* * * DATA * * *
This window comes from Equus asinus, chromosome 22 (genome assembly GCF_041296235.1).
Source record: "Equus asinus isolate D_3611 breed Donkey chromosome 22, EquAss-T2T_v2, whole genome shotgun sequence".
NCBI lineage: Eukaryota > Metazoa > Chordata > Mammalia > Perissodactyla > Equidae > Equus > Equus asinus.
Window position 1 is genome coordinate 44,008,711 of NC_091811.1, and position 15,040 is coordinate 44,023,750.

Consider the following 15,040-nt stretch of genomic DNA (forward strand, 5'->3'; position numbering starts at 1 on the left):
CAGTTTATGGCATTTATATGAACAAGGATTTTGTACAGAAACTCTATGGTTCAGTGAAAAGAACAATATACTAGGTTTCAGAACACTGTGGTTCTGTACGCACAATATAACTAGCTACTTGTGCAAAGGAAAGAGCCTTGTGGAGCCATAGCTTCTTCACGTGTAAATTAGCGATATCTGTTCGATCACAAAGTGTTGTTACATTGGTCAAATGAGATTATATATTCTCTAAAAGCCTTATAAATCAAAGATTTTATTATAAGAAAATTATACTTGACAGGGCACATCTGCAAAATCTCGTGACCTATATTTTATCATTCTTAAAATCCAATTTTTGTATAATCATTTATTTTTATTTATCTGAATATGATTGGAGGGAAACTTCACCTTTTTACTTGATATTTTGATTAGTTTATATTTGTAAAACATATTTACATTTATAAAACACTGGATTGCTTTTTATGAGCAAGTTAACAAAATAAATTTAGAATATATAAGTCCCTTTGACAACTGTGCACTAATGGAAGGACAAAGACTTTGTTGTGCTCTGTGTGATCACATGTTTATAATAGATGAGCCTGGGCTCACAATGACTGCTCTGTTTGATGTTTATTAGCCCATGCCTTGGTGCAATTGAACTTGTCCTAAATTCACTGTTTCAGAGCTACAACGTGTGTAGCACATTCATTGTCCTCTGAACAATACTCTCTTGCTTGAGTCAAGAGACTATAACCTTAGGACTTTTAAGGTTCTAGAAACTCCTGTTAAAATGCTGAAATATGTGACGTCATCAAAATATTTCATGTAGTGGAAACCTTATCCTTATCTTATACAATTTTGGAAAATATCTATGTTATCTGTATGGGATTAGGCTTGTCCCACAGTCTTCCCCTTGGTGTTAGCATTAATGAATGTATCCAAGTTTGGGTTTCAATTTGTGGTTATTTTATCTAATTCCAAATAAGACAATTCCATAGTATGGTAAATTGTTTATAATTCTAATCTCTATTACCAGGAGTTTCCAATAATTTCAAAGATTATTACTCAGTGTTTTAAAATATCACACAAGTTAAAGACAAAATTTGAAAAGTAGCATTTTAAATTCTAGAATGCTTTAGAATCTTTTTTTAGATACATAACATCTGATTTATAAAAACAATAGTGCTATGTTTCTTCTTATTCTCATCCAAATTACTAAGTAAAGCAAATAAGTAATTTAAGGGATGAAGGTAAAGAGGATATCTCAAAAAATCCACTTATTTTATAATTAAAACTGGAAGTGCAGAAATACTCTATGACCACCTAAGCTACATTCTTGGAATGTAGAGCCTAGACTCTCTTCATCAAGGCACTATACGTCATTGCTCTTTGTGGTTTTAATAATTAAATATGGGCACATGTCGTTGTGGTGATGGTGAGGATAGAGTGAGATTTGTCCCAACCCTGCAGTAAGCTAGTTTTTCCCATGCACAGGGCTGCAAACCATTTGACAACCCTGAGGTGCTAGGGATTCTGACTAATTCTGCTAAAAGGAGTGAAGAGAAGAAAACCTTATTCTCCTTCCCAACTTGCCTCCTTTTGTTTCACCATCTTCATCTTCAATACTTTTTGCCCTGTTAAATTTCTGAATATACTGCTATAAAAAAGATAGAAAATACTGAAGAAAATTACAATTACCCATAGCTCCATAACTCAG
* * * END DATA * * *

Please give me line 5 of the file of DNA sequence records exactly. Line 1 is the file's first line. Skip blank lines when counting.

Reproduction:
Consider the following 15,040-nt stretch of genomic DNA (forward strand, 5'->3'; position numbering starts at 1 on the left):